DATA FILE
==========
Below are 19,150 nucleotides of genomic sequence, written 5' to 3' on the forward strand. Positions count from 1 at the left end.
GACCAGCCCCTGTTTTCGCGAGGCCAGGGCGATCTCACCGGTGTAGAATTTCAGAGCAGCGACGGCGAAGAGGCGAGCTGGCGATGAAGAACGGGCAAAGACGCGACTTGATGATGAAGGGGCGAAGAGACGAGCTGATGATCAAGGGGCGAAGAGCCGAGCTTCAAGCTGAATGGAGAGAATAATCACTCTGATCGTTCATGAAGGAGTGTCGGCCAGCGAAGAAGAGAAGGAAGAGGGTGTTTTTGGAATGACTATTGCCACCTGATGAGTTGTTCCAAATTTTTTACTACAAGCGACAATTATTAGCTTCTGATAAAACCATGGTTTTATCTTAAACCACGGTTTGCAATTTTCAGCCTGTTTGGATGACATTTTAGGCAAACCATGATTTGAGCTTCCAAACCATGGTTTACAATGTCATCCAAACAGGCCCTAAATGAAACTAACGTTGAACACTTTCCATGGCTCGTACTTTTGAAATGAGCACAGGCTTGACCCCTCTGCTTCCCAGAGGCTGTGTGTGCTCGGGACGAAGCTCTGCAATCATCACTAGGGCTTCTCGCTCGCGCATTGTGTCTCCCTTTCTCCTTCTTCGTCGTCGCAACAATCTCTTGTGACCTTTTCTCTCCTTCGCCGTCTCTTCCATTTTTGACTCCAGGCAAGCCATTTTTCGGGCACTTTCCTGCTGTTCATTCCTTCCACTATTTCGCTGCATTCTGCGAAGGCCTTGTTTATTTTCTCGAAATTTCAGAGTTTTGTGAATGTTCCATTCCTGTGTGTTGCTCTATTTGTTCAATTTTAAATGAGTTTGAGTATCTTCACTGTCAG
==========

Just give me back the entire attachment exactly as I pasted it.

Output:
Below are 19,150 nucleotides of genomic sequence, written 5' to 3' on the forward strand. Positions count from 1 at the left end.
GACCAGCCCCTGTTTTCGCGAGGCCAGGGCGATCTCACCGGTGTAGAATTTCAGAGCAGCGACGGCGAAGAGGCGAGCTGGCGATGAAGAACGGGCAAAGACGCGACTTGATGATGAAGGGGCGAAGAGACGAGCTGATGATCAAGGGGCGAAGAGCCGAGCTTCAAGCTGAATGGAGAGAATAATCACTCTGATCGTTCATGAAGGAGTGTCGGCCAGCGAAGAAGAGAAGGAAGAGGGTGTTTTTGGAATGACTATTGCCACCTGATGAGTTGTTCCAAATTTTTTACTACAAGCGACAATTATTAGCTTCTGATAAAACCATGGTTTTATCTTAAACCACGGTTTGCAATTTTCAGCCTGTTTGGATGACATTTTAGGCAAACCATGATTTGAGCTTCCAAACCATGGTTTACAATGTCATCCAAACAGGCCCTAAATGAAACTAACGTTGAACACTTTCCATGGCTCGTACTTTTGAAATGAGCACAGGCTTGACCCCTCTGCTTCCCAGAGGCTGTGTGTGCTCGGGACGAAGCTCTGCAATCATCACTAGGGCTTCTCGCTCGCGCATTGTGTCTCCCTTTCTCCTTCTTCGTCGTCGCAACAATCTCTTGTGACCTTTTCTCTCCTTCGCCGTCTCTTCCATTTTTGACTCCAGGCAAGCCATTTTTCGGGCACTTTCCTGCTGTTCATTCCTTCCACTATTTCGCTGCATTCTGCGAAGGCCTTGTTTATTTTCTCGAAATTTCAGAGTTTTGTGAATGTTCCATTCCTGTGTGTTGCTCTATTTGTTCAATTTTAAATGAGTTTGAGTATCTTCACTGTCAG